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Gaming Guru

 

Casinos and Bankruptcy

18 August 2004

A popular argument frequently used against the gaming industry is the notion that access to casino gaming leads to an increase in personal bankruptcies. Like many of the other myths about the industry, close examination of the issue by those unattached to the industry has suggested that this correlation may not be very strong.

In the 2002 Journal of Social Economics, two economists reported on their close examination of the issue. Lynda de la Vina, former Deputy Assistant Secretary to the Office of Economic Policy in the U.S. Department of Treasury, and David Berstein, an economist in the Office of Economic Policy, undertook a study utilizing county data from 100 counties in 36 states utilizing National Opinion Research Center ("NORC") data.

The study opens by noting that some studies have suggested that there is a correlation between the availability of casino gaming and an increase in personal bankruptcies. However, they noted that the methodology used in the previous studies lacked scientific controls. In contrast, they noted that previous studies by the U.S. Treasury Department (in 1999) and a previous study by NORC did not find a relationship. Thereafter, the economists factored into the analysis information relating to unemployment rates and pari-mutuel wagering in the jurisdictions involved.

The conclusions reached by these two governmental economists deal a major blow to those who further perpetuate this myth.

"These results suggest that for communities in the NORC sample unemployment rates appear to be more closely related to the bankruptcy rate than the introduction of gambling."

In reaching this conclusion, the researchers pointed out a compelling reason why some previous studies based on cross-sectional data may have been able to correlate the introduction of casinos in a community to bankruptcy rates.

"Analysis of the relationship between gambling and bankruptcy based on cross-sectional data is limited in several important respects. Reported statistics do not hold constant other factors like unemployment or divorce that could also contribute to bankruptcy problems. The decisions of casinos to locate in Gary, Indiana; Atlantic City, New Jersey; Detroit, Michigan; East St. Louis, Illinois; three mining towns in Colorado; and Deadwood, South Dakota; were largely motivated by a desire to stimulate economic activity in distressed areas. The tendency for distressed areas to seek casinos might explain a correlation between gambling and bankruptcy. Furthermore, high bankruptcy rates for states that allow gambling do not suggest a causal relationship between gambling and bankruptcy unless the introduction of gambling coincided with an increase in the state bankruptcy rate. Time series regressions presented in Treasury Department (1999) reveal that neither the introduction of casino gambling in New Jersey nor the introduction of casino gambling in Mississippi in 1992 coincided with an increase in the state bankruptcy rate. The bankruptcy rate in New Jersey remained on par with the national bankruptcy rate until the 1990s, and the bankruptcy rate in Mississippi rose above the national bankruptcy rate until the 1990s, and the bankruptcy rate in Mississippi rose above the national average in the 1990s prior to the introduction of casino gambling. Other examples providing little evidence of a relationship between gambling and bankruptcy can be observed by examining state bankruptcy rates."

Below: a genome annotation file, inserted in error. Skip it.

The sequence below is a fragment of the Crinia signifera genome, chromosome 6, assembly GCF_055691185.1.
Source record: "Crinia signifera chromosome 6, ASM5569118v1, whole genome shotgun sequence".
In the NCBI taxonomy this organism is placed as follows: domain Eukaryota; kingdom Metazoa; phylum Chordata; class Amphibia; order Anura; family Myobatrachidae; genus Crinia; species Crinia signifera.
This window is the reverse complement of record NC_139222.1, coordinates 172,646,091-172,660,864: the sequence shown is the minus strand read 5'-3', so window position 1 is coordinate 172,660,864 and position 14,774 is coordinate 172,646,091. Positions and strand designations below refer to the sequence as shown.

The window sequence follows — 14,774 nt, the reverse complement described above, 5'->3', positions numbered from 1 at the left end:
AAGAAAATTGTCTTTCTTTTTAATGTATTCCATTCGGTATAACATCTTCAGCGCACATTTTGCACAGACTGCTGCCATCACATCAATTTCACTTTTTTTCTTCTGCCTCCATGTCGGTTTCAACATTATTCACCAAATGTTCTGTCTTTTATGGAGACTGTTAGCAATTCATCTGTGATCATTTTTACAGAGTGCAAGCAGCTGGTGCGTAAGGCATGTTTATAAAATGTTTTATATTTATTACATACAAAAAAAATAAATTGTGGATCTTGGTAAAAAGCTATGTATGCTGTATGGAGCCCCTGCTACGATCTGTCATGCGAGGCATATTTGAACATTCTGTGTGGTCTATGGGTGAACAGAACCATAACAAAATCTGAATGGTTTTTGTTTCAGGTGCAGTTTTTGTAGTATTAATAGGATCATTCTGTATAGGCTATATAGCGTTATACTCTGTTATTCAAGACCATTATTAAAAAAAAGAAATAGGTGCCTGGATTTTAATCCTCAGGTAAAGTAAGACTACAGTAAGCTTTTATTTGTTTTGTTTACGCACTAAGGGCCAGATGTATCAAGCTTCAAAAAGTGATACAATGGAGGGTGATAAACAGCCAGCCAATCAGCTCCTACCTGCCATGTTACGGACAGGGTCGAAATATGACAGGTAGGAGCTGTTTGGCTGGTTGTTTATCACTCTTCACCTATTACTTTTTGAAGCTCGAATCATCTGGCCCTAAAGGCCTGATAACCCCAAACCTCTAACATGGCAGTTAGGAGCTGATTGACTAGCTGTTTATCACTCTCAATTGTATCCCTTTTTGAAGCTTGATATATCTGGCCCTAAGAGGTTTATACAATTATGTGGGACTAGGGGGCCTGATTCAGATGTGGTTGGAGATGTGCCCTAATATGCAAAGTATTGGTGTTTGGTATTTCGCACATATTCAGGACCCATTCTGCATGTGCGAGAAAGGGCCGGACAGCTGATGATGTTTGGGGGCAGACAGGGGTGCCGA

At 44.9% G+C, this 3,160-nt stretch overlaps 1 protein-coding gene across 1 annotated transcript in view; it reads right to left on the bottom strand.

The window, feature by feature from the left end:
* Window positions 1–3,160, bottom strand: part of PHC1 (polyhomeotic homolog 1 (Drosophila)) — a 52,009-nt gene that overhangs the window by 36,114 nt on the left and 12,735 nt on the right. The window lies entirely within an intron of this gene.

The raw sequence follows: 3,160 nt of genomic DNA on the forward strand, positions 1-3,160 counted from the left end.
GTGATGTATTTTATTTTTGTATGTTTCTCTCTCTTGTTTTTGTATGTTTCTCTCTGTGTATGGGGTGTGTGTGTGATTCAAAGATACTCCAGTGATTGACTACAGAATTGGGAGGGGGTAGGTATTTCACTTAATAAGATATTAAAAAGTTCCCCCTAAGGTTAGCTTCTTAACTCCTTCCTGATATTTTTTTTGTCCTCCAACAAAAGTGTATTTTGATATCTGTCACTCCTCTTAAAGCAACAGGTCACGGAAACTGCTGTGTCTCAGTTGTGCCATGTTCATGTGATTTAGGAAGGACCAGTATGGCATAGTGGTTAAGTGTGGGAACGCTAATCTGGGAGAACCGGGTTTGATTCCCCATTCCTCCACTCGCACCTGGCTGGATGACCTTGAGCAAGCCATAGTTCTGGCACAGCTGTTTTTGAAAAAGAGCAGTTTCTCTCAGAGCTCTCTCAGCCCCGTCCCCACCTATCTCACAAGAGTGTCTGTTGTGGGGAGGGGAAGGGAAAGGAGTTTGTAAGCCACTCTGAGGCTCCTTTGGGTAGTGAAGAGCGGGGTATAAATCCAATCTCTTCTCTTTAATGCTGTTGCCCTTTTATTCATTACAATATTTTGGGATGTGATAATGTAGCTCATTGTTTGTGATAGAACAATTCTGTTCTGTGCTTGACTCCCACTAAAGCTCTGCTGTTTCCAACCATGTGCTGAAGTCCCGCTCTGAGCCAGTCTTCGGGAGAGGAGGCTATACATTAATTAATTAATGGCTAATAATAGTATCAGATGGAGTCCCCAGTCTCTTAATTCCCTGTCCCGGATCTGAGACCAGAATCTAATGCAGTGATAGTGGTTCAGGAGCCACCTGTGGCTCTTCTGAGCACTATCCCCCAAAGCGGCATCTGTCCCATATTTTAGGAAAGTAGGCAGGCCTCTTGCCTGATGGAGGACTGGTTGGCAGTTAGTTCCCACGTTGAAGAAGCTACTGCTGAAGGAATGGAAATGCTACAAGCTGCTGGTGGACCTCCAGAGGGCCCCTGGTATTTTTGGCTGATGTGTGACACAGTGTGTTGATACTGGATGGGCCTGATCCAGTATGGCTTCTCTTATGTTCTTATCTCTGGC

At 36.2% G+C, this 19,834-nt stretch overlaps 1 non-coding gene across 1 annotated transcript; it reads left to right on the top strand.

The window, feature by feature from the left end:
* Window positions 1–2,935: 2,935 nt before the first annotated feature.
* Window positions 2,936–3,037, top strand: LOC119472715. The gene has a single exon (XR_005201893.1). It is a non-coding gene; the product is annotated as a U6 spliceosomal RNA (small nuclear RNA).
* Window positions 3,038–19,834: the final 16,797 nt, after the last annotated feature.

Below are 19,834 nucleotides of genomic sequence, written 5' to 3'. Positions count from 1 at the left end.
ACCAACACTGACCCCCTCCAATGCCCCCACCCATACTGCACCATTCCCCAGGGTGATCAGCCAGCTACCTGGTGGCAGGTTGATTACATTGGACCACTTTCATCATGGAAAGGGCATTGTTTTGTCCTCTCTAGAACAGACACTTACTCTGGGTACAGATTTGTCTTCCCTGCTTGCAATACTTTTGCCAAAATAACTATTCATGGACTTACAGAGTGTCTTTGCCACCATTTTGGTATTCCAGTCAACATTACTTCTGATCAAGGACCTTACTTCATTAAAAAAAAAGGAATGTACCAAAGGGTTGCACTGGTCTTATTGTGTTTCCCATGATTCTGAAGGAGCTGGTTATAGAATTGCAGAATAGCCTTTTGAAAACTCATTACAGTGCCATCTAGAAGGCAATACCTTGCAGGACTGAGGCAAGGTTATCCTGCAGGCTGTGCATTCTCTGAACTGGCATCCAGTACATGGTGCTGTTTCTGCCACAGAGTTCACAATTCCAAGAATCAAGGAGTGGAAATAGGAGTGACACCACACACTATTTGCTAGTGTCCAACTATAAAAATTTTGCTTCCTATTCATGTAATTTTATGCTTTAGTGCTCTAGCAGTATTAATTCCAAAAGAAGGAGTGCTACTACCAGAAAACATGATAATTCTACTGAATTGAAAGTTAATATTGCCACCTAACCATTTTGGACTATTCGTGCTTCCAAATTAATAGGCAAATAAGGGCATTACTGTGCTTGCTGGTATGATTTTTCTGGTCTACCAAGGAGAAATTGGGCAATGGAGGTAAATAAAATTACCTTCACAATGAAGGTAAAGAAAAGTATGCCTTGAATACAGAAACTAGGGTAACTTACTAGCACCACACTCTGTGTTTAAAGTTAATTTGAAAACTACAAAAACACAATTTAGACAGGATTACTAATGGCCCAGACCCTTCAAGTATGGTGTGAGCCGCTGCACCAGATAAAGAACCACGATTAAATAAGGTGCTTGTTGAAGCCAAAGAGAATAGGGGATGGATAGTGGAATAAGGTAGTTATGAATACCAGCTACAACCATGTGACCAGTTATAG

Despite this logical and factual information, the detractors of casino gambling will continue to beat the drum to make their arguments to try to eliminate casinos or to justify outlandish 33 percent tax increases on the industry. It is up to the industry, and this means the entire industry from executives on down to the janitorial staff, to learn the facts and help dispel the myths.

David Waddell
David Waddell is an attorney for Regulatory Management Counselors, P.C. (RMC), which assists businesses in navigating the legislative, regulatory and licensing systems governing Michigan’s commercial and tribal casino industries. He is the co-author of The State of Michigan Gaming Law Legal Resource Book and one of the founders of The Michigan Gaming Newsletter.

David Waddell Websites:

www.michigangaming.com
David Waddell
David Waddell is an attorney for Regulatory Management Counselors, P.C. (RMC), which assists businesses in navigating the legislative, regulatory and licensing systems governing Michigan’s commercial and tribal casino industries. He is the co-author of The State of Michigan Gaming Law Legal Resource Book and one of the founders of The Michigan Gaming Newsletter.

David Waddell Websites:

www.michigangaming.com